Breaking My Barriers

"Don’t listen to those people telling you that you can’t"

Every time I have tried to do something in my life people around me have told me not to do it.

They didn’t see any hope, they didn’t think there was a chance, they didn’t see a future in what I wanted to do.

I don’t blame them for it. Society can be like that.

But every time I look at my medals and every time I win a new one, it reminds me that anything is possible. It motivates me. It keeps me going.

Where I grew up when a woman is pregnant everyone prays it will be a boy.

If it is they celebrate and, if it isn’t, everyone is quite muted.

It was difficult to see that kind of behavior but I hope that, by the time I’m finished, that won’t be the case anymore.

My name is Rupa. And this is my story.

I found football quite late in my life. When I was young I used to do a lot of chores and all I knew was going from home to school and from school to home. That was my life.

At school I would see people playing football but I never got the chance to take part. I would watch from the sidelines.

It wasn’t until I was 16 that I first heard of OSCAR Foundation from a friend.

I’ll never forget the first time I went. Barefooted and in my regular clothes. I had no idea that girls wear shorts and play and there are special kits and boots!

But when I started I could not kick a ball. I was so bad.

I used to think ‘this isn’t for me. It’s too difficult. I can’t do it’.

But I found that, at the Kick Like a Girl sessions, I was encouraged every step of the way. There was always someone there to say, ‘no, you CAN do it’.

Without that support I don’t know if I’d be where I am today and, as I continued, every idea I had about what girls can and can’t do was broken. I was free.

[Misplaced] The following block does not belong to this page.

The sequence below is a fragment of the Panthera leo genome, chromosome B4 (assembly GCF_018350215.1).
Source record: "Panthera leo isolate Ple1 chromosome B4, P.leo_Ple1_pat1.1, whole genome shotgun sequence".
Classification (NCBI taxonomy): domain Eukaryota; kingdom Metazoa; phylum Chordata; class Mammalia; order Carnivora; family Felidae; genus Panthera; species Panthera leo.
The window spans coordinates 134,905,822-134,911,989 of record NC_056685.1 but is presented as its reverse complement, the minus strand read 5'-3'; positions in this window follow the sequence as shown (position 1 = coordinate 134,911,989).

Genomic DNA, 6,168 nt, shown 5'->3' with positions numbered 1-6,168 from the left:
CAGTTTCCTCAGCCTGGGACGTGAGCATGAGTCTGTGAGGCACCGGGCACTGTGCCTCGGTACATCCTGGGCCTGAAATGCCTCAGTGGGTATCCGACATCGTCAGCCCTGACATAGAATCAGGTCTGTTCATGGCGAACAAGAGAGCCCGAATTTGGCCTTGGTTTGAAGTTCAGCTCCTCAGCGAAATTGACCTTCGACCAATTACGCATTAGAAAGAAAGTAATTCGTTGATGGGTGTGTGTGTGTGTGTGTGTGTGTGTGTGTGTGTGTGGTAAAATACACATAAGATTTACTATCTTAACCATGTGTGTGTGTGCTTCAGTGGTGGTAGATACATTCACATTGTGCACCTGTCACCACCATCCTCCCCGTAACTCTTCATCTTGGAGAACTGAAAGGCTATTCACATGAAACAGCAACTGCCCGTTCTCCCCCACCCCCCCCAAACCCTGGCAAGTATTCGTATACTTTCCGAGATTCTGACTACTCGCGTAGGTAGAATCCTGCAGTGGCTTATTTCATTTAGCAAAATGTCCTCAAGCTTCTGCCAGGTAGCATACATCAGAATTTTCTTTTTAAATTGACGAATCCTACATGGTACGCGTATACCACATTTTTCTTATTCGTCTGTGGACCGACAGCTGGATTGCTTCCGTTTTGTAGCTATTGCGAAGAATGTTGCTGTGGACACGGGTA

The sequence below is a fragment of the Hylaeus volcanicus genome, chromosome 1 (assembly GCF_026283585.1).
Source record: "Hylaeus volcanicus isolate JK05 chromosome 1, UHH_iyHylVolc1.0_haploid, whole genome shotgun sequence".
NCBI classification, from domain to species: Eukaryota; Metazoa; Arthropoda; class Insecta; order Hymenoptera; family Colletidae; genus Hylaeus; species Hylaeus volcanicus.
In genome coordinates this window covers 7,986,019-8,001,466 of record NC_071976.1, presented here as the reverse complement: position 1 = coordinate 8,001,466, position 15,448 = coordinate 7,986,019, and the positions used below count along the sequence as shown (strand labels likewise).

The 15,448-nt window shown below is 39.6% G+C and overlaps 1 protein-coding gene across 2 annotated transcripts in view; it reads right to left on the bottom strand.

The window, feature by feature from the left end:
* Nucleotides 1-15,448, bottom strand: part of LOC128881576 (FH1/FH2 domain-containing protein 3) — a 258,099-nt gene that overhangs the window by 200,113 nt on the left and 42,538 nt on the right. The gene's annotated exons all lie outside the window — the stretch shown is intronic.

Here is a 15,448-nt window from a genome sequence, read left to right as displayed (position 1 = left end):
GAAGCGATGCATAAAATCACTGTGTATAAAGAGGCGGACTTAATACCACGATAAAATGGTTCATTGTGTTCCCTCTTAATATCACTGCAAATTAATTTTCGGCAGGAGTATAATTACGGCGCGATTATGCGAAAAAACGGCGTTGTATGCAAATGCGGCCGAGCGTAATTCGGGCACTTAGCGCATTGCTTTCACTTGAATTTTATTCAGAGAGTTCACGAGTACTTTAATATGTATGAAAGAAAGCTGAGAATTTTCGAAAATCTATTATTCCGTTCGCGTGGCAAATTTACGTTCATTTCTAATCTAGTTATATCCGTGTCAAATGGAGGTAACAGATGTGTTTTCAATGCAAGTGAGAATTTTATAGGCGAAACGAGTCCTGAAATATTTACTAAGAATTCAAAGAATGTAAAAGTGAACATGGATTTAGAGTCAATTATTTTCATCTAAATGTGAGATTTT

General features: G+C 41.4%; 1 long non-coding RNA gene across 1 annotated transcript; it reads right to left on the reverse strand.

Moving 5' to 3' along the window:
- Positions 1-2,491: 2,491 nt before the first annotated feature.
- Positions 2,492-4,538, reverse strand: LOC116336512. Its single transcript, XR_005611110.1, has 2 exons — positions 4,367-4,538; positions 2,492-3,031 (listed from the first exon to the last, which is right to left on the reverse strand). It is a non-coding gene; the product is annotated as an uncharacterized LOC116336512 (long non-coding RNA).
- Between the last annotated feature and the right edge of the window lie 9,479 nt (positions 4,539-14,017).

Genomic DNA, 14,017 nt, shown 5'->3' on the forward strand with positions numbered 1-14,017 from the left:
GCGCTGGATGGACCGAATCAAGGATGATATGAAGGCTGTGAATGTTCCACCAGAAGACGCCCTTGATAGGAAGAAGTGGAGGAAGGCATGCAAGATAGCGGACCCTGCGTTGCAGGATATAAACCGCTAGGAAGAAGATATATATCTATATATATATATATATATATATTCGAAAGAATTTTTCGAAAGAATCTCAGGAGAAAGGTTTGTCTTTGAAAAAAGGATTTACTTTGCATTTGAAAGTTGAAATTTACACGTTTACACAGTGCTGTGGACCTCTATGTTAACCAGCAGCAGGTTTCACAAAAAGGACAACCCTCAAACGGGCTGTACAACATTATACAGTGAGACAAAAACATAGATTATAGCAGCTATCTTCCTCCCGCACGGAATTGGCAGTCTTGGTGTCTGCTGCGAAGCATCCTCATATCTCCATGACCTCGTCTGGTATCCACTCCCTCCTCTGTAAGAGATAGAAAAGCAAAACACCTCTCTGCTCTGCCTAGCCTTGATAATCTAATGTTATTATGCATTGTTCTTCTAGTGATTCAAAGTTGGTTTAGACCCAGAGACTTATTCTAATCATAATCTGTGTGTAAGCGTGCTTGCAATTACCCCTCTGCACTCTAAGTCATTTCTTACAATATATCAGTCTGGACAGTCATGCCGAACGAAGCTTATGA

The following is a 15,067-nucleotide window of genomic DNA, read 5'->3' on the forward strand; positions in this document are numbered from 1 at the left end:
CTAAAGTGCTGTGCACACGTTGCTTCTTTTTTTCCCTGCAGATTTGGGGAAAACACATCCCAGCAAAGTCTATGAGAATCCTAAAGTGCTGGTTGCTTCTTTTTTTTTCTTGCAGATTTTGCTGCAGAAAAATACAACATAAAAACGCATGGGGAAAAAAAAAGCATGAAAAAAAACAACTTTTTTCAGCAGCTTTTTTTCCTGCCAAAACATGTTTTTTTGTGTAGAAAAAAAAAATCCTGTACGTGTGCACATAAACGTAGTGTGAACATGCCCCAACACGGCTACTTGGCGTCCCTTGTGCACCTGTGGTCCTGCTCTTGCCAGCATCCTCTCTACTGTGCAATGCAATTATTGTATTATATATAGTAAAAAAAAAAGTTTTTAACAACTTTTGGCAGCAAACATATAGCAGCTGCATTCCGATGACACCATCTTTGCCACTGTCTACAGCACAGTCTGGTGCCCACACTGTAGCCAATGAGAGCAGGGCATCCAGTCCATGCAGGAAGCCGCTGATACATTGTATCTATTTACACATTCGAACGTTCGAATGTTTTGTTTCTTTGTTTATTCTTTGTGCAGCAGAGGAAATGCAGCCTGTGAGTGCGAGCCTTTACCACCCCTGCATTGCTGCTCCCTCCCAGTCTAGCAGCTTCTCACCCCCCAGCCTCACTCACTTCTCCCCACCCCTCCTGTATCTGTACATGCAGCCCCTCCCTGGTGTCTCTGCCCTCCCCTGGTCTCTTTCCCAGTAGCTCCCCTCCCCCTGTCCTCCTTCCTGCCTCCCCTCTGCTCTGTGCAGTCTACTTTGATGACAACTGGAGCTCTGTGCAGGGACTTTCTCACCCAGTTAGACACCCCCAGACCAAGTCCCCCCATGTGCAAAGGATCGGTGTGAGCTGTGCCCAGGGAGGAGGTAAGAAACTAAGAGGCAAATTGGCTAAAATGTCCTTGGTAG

Here a lot of families do not want their girls to leave the house so they never get the chance to be fit and realise their ambitions.

But I learned very quickly that there is a world out there and we can do whatever we want in it.

At OSCAR you learn a lot of life skills. I know a lot of people take them into other areas of their lives, into their work, into their families, into everything.

This is true for me too but, I have to say, for me sports isn’t just something that has helped me in other areas of my life.

Sport IS my life.

When I went to OSCAR I learned how to train my body, how to take care of it, how to stretch, how to warm up and how to get fit.

Now I am a semi-professional long-distance runner. My fitness is my life and it has opened many doors.

But it has been a long journey to get here.

I come from a very poor family. I didn’t have any money and when I started with OSCAR I had to walk an hour just to get to train.

But I was always determined. Even when it came to running competitions I would figure out a way to pay the entrance fee because I knew if I won a medal I would win that money back.

That’s how I saw it. I entered the race knowing I had no choice but to win a medal. That’s why I tell people to follow what they want to do.

Don’t listen to those people telling you that you can’t.

For me that goal is to one day become a police officer. I know there are many challenges ahead and many obstacles in my path but I know that I can do it.

Because of what I learned at OSCAR I already earned a place in the Home Guard and I did that after winning a lot of the fitness assessments.

It’s funny, the assessments were so grueling. So difficult. And on the day of the assessments I also had a big race so I had to finish these challenges and then go and run in a long distance race!

I’d love to say I won that day but it wasn’t to be – though I did manage to break my personal best.

Since then I’ve worked providing security on Mumbai’s trains and, more recently, managing families at COVID quarantine centres here in India.

It has been a difficult and scary time but I felt I had a duty to help my city when it needed me.

But I would never have had the opportunity to help if I hadn’t found OSCAR and if I hadn’t pushed myself every step of the way.

I hope that I can show other young girls what’s possible and, if I haven’t done that yet, then I want to say to them: Enjoy your existence. Be proud to be a girl and you can reach whatever heights that you aim for.